Rio Tinto share price slides amid concerns of a Juukan Gorge repeat

Shareholders are hoping Rio Tinto learned its lesson from the Juukan Gorge blasts.

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The Rio Tinto Ltd (ASX: RIO) share price is taking a hit on Friday.

Shares in the S&P/ASX 200 Index (ASX: XJO) iron ore miner closed yesterday trading for $115.90. At time of writing shares are swapping hands for $113.47, down 2.2%.

For some context, the ASX 200 is down 1.1% today as global investors digest the concept of higher interest rates for longer.

So, why is the mining giant falling twice as hard as the benchmark index?

ASX 200 miner faces Juukan Gorge repeat

Atop the broader market sell-off, there look to be two additional headwinds pressuring the Rio Tinto share price today.

First, the iron ore price slumped 3.6% overnight to be trading for US$117.40 per tonne. That's down from just over US$125 per tonne at the start of the week.

That sees the BHP Group Ltd (ASX: BHP) share price down 1.4% today. The Fortescue Metals Group Ltd (ASX: FMG) share price is also down 1.4%.

But the Rio Tinto share price could be getting hit for another reason.

It's been more than three years now (May 2020) since Rio Tinto admitted to destroying ancient Indigenous rock shelters after setting off explosives in Western Australia's Juukan Gorge.

The unfortunate incident resulted in major brand damage for the ASX 200 miner. And, two years later, it saw the creation of the Juukan Gorge Legacy Foundation.

On its website, Rio Tinto states:

In November 2022 we signed a remedy agreement with the Puutu Kunti Kurrama and Pinikura Aboriginal Corporation and agreed to create the Juukan Gorge Legacy Foundation…

Under the agreement, we will provide financial support to the foundation to progress major cultural and social projects including a new keeping place for storage of important cultural materials.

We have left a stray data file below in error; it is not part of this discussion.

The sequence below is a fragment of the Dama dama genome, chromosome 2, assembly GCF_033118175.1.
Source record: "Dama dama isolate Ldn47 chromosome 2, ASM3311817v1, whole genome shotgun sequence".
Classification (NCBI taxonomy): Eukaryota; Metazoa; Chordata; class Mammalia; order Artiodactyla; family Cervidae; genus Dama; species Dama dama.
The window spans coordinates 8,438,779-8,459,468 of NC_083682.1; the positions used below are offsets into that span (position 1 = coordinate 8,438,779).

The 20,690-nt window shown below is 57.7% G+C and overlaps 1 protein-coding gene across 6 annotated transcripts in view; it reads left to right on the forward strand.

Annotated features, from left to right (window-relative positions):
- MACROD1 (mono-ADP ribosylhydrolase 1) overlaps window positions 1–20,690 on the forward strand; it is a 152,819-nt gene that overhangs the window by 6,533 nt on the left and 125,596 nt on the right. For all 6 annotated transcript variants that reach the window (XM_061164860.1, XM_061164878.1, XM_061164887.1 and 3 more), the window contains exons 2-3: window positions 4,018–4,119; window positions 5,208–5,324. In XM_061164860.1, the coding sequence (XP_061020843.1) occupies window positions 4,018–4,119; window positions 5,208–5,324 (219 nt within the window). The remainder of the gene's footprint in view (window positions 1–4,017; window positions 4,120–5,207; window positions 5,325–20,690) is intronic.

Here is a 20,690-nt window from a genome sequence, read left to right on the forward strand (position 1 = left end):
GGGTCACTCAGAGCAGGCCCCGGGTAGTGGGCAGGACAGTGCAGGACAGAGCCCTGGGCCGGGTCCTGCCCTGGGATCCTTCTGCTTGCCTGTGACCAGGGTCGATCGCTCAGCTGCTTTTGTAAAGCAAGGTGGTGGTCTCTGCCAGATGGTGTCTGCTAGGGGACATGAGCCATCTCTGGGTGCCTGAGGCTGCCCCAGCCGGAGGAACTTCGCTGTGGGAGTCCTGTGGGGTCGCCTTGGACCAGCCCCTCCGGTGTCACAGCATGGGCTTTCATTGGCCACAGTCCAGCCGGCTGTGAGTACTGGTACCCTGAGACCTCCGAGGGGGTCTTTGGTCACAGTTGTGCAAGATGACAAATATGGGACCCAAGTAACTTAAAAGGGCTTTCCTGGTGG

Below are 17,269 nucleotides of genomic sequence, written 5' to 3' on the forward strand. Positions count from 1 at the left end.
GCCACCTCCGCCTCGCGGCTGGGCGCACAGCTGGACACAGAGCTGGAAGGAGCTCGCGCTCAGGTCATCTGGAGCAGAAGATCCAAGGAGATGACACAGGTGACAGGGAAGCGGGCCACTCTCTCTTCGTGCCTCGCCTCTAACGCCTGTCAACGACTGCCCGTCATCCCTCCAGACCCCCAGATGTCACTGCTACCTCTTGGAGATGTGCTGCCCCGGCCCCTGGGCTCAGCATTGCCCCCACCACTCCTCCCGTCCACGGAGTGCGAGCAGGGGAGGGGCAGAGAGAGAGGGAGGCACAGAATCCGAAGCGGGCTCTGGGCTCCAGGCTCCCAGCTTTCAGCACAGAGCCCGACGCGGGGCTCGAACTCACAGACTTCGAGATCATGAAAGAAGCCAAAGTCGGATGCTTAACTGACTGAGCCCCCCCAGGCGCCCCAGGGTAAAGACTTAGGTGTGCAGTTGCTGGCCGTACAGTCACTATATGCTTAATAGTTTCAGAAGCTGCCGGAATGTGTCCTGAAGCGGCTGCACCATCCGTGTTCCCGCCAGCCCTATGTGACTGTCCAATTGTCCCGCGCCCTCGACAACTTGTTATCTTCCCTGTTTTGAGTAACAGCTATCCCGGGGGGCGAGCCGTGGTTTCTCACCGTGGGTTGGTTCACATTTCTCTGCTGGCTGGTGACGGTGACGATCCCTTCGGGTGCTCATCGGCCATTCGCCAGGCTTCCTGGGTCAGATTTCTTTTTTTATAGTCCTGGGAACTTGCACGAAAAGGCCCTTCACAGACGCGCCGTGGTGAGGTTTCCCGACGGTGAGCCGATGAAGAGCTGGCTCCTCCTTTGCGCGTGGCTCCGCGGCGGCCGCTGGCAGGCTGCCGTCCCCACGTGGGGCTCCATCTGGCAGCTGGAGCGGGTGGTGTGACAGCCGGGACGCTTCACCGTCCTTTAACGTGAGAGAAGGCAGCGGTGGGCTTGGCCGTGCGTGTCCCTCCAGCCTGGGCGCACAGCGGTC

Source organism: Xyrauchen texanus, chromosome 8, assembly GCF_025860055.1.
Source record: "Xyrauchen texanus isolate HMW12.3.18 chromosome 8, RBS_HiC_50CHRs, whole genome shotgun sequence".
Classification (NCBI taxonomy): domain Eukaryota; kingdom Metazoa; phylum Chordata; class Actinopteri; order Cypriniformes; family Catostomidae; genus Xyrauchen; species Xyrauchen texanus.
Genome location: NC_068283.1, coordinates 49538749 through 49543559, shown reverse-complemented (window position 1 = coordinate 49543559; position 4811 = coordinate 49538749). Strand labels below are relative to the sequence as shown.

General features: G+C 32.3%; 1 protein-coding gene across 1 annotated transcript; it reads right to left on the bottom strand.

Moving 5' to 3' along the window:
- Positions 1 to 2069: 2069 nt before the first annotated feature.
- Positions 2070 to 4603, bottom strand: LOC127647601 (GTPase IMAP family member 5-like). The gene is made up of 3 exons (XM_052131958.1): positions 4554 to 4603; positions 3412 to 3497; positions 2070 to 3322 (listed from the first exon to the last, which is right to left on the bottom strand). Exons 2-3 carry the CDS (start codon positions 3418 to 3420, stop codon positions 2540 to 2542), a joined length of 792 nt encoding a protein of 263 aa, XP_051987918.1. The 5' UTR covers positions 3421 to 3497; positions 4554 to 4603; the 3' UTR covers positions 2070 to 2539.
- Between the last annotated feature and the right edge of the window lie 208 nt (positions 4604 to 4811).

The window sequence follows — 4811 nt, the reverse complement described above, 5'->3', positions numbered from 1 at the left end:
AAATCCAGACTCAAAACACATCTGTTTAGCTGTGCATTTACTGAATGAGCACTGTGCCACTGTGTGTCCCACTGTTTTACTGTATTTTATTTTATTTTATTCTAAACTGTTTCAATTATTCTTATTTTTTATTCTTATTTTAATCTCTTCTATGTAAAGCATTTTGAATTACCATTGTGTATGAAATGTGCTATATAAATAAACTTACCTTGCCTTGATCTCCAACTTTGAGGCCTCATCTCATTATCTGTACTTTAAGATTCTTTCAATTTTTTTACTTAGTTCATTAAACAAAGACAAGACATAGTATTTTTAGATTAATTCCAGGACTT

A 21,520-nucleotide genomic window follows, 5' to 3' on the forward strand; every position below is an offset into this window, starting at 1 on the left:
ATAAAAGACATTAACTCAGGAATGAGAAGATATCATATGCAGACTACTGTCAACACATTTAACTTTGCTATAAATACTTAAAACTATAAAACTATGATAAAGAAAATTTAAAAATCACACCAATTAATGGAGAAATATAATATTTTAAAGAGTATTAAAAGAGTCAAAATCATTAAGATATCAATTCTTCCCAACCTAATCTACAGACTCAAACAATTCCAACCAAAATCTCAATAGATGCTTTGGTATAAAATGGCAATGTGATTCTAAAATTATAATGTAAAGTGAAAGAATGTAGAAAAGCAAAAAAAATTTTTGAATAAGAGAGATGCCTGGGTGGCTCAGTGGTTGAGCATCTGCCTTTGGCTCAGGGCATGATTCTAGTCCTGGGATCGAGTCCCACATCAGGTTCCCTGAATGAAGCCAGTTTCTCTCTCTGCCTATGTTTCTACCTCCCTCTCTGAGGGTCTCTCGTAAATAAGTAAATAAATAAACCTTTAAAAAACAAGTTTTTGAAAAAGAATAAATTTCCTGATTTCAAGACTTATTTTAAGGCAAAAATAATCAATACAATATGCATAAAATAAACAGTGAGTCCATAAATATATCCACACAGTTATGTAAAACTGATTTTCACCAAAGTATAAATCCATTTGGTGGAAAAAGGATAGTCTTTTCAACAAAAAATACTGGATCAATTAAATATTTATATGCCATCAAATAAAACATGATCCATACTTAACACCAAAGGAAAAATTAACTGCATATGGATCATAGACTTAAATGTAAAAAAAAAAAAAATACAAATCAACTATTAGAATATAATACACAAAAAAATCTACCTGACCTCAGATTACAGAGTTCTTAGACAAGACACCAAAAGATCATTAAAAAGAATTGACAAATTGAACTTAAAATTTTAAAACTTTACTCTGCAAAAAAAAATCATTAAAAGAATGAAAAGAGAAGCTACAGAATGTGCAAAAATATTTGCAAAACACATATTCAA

Potentially adding pressure to the Rio Tinto share price today, it appears that the miner may have recently made a similar mistake.

As ABC News reports, the miner has confirmed that blasting its Western Australia Nammuldi iron ore mine in August damaged another ancient rock shelter.

Rio Tinto said that a boulder and tree had fallen from above the cave mouth. But unlike the destruction at Juukan Gorge, the miner doesn't believe there is any significant structural damage to this shelter.

The company said it's apologised to the local Muntulgura Guruma people and is engaging with them on the issue.

Rio Tinto share price snapshot

Despite today's slide, the Rio Tinto share price remains up 22% over the past year.

Motley Fool contributor Bernd Struben has no position in any of the stocks mentioned. The Motley Fool Australia's parent company Motley Fool Holdings Inc. has no position in any of the stocks mentioned. The Motley Fool Australia has no position in any of the stocks mentioned. The Motley Fool has a disclosure policy. This article contains general investment advice only (under AFSL 400691). Authorised by Scott Phillips.

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